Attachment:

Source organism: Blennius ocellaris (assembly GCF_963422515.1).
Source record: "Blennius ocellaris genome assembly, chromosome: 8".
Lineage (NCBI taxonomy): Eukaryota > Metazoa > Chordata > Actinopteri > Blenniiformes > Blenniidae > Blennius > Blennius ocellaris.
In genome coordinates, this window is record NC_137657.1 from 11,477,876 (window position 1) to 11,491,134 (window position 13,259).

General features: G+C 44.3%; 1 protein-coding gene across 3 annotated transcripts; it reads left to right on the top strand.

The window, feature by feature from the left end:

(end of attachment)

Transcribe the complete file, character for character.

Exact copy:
Source organism: Blennius ocellaris (assembly GCF_963422515.1).
Source record: "Blennius ocellaris genome assembly, chromosome: 8".
Lineage (NCBI taxonomy): Eukaryota > Metazoa > Chordata > Actinopteri > Blenniiformes > Blenniidae > Blennius > Blennius ocellaris.
In genome coordinates, this window is record NC_137657.1 from 11,477,876 (window position 1) to 11,491,134 (window position 13,259).

General features: G+C 44.3%; 1 protein-coding gene across 3 annotated transcripts; it reads left to right on the top strand.

The window, feature by feature from the left end: